It is not uncommon for a person to want to make a difference and reduce the amount of human suffering in the world. Of course, just one person does not have the ability to solve all of the world’s problems, but each person does have the opportunity to do their small part. One way to do this is through donating to charitable organizations that are working to make the world a better place. Not only does this help others it can also give you tax deductions which can lower your taxable income and save you money.

Charitable contribution deductions

For tax purposes charitable donations are treated in varying ways in accordance with the tax- exempt status of the organization you are donating to. Treatment also varies depending on the type of asset you donate. Additionally, different rules are applied to the type of entity (individual, business or corporation) making the donation. The amount donated is regulated with various limits and standards enforced.

What types of donations qualify for deductions?

Tax laws determine which donations actually qualify to be deducted on your tax return. First, the law only permits deductions for donations that go to support a charitable purpose. The recipient organization must also be considered by the Internal Revenue Service (IRS) to be qualified for tax-exempt status in accordance with the federal tax code.

Qualified organizations must operate exclusively for certain eligible purposes to legally have tax- exempt status. These eligible purposes include religious, scientific, charitable, literary, and educational. Also, organizations focusing on preventing cruelty to animals or children do qualify. Development of amateur sports is considered an eligible purpose as well.

Some organizations can have donations received be considered eligible but only those donations that are designated specifically for aforementioned eligible purposes. This includes nonprofit veterans’ organizations, cemetery and burial companies, fraternal lodge groups, and some legal corporations.

Quid Pro Quo

If you donate to an organization but receive some type of economic benefit this is known as a “quid pro quo” donation. This could mean you receive some type of gift or service in exchange for your donation. These types of donations can only be deducted up to the fair market value of

the goods or services that you received. For example, if you donate $200 to an art auction for a charity for a painting with a fair market value of $100, you will only be legally allowed to deduct $100 from your taxes that year.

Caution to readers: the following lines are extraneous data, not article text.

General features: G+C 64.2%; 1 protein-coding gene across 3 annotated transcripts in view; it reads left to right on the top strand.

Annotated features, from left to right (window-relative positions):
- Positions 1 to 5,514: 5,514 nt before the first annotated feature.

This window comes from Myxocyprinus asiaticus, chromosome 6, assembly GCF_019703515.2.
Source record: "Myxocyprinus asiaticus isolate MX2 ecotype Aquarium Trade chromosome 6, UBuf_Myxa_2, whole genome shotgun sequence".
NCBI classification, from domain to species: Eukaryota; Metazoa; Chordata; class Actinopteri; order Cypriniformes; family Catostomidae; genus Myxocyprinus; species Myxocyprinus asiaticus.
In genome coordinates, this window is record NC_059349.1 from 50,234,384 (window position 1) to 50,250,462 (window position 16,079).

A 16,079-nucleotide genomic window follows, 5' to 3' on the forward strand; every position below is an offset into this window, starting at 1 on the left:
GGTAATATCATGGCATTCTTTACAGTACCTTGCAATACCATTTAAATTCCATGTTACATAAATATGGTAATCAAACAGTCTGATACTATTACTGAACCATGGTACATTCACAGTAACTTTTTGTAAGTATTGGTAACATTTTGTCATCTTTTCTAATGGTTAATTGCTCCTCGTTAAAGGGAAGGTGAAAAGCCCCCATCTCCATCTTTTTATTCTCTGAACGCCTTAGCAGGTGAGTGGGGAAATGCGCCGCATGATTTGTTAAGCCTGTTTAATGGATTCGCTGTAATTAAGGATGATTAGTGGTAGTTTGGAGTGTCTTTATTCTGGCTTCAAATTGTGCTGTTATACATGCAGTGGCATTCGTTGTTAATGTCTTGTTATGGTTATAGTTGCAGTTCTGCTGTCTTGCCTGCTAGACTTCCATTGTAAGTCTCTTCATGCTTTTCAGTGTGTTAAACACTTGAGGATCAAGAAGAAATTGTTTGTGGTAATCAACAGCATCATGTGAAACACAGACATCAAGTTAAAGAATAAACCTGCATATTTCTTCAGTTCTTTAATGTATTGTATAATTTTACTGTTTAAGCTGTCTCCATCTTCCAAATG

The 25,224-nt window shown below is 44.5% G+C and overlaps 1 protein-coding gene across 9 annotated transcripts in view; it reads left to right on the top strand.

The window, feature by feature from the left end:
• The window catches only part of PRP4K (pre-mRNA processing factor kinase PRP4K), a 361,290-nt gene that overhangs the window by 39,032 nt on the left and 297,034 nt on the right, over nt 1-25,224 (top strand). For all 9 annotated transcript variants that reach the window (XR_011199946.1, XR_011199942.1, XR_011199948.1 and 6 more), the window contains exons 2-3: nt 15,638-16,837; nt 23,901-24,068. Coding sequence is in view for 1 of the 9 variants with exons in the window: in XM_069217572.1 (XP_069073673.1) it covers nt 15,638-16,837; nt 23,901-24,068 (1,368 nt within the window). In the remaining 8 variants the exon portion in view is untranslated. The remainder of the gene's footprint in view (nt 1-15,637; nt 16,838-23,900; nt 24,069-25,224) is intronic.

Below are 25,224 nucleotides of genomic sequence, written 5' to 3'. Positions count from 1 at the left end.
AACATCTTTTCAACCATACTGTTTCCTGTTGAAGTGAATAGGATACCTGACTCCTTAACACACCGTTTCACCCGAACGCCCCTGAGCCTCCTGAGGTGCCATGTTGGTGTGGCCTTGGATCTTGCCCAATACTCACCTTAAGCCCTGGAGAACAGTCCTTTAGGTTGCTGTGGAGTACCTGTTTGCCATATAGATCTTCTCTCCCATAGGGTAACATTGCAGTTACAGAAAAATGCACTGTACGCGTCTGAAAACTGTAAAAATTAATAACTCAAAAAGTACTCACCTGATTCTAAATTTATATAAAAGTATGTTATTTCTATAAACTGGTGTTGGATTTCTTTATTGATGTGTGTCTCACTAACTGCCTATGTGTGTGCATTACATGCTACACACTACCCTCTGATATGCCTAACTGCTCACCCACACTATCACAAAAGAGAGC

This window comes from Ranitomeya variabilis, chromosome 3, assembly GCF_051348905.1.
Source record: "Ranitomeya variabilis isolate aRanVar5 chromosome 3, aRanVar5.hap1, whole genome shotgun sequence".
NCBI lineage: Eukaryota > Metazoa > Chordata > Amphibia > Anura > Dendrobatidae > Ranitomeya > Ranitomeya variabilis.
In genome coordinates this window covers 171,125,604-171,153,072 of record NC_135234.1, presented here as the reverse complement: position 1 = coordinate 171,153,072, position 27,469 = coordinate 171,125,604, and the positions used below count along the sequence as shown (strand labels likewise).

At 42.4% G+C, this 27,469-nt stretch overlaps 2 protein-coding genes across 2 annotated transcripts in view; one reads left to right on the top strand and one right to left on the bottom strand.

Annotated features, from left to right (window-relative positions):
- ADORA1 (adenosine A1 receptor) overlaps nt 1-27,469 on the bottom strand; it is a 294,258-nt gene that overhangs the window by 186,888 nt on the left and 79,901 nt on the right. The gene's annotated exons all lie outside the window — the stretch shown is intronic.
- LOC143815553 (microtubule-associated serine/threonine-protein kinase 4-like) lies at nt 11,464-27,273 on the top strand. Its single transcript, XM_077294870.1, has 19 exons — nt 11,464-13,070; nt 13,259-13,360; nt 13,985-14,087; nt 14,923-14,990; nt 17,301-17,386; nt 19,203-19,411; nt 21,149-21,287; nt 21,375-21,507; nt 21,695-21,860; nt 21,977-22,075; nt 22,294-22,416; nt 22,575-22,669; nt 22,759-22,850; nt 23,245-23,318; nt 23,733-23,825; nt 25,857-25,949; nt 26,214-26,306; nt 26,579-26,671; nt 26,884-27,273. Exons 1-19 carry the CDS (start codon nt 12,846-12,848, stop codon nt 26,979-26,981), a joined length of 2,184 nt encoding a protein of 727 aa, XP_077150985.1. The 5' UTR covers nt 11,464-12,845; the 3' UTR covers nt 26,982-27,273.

Donated goods

You can receive deductions for goods that you donate to a qualified organization. However, the amount you are allowed to deduct must be based on the fair market value of the goods.

On the other hand, there are special rules for deductions on vehicle donations. You will want to consult with your accountant or a professional financial advisor to determine how much you can deduct on your particular vehicle donation.

Charitable giving strategies

In order to obtain the most potential benefit from your charitable giving for tax purposes you will need to have a carefully crafted financial strategy. The timing of your donations to certain organizations and how much you donate at a time could make a difference in your potential for benefiting from tax deductions. Also, this should all be integrated into your overall financial planning. So, how might charitable contributions fit into your financial plan? Please give us a call to determine your best options and we will be happy to help you as best we can!


Any opinions are those of Rademacher Financial, Inc and not necessarily those of Raymond James. Expressions of opinion are as of this date and are subject to change without notice. Every investor’s situation is unique and you should consider your investment goals, risk tolerance and time horizon before making any investment. Prior to making an investment decision, please consult with us at Rademacher Financial, Inc. about your individual situation.
The foregoing information has been obtained from sources considered to be reliable, but we do not guarantee that it is accurate or complete, it is not a statement of all available data necessary for making an investment decision, and it does not constitute a recommendation.

Rademacher Financial, and Raymond James and its advisors, do not offer tax or legal advice. You should discuss any tax or legal matters with the appropriate professional.